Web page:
Facilitating Behaviors Through Nudges

Facilitating Behaviors

Plans held within our own head don’t seem to mean that much. I have had tons of plans to get things done around the house, to stop snacking on baked goods, and to read more, but I often find the time ticking by while I waste time reading news stories that don’t mean much to me or checking twitter. Having plans just in my head, that I convince myself I will accomplish, isn’t an effective strategy to making the changes I want. However, there are strategies that can be used for facilitating behaviors that we actually desire.


My last post was about the mere measurement effect. Just by measuring what people plan to do, simply by asking them if they plan to vote, plan to buy a new car this year, or intend to lose weight, people become more likely to actually follow-through on a stated behavior. But, there is a way to nudge the mere measurement effect even further, by asking people how they are going to enact their plans. When you ask people how they plan to vote, where they plan to buy a new car, and what steps they plan to take to lose weight, people become even more likely to follow-through on their intentions.


Asking people the how and when of a behavior they plan to adopt or an action they plan to do is a powerful and simple nudge. It is also something we can harness for ourselves. If we really want to make a change, we can’t just tell ourselves that tomorrow we will behave differently. Doing so will likely lead to letdown when the cookie temptations kick in around 2:30 in the afternoon, or when we fail to get up at our early alarm, or when we are tired in the afternoon and put on a tv show. But, if we have asked how we plan to make a change, then we can look ahead to the obstacles in our way, and plan for a healthy snack when cravings kick in, set thing up to make it easier to get out of bed, and hide the remote so we don’t turn on the TV without thinking.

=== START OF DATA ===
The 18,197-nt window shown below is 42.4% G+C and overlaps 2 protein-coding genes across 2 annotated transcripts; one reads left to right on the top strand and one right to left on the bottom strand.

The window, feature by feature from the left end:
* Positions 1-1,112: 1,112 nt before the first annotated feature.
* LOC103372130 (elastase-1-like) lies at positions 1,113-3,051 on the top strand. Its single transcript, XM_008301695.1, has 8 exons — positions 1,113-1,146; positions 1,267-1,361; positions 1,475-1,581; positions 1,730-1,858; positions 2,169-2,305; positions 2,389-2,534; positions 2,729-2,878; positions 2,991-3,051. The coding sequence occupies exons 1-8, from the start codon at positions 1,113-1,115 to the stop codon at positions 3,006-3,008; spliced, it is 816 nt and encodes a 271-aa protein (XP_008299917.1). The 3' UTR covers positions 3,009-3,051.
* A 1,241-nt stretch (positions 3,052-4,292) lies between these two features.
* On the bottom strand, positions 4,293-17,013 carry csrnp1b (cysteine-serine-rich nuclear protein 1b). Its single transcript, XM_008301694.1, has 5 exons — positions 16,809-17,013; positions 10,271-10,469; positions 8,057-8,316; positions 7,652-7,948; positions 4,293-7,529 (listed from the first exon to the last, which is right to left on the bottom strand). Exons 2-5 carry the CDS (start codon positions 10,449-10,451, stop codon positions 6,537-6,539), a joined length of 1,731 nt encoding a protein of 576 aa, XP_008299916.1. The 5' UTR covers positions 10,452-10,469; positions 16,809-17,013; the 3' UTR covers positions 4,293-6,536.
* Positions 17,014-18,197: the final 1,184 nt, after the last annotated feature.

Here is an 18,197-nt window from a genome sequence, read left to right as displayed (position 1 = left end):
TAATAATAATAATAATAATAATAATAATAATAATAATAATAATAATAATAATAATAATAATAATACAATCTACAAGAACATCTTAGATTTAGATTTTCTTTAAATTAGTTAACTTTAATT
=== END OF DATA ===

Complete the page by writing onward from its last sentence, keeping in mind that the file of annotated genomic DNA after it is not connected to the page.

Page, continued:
Nudges don’t have to be external, they can be internal. We can use them to set a default course of action for ourselves or to push ourselves out of a default that we want to change. The quote that inspired this post is from Cass Sunstein and Richard Thaler’s book Nudge, where the authors write:


“The nudge provided by asking people what they intend to do can be accentuated by asking them when and how they plan to do it. This insight falls into the category of what the great psychologist Kurt Lewin called channel factors, a term he used for small influences that could either facilitate or inhibit certain behaviors.”

Things Will Go Wrong

The importance of anticipation and preparation for challenges is one of the items that author Ryan Holiday writes about in his book, The obstacle is the Way. In true stoic fashion, Holiday encourages us to step back and anticipate what challenges we might face along our path, and plan ways in which we could overcome our obstacles or the challenges ahead of us. Holiday also highlights the importance of understanding that our plans will not always go the way we want, and that it is important to handle negativity and failure in a calm and objective manner. Setting up this idea he writes, “the only guarantee, ever, is that things will go wrong. The only thing we can use to mitigate this is anticipation. Because the only variable we control completely is ourselves.”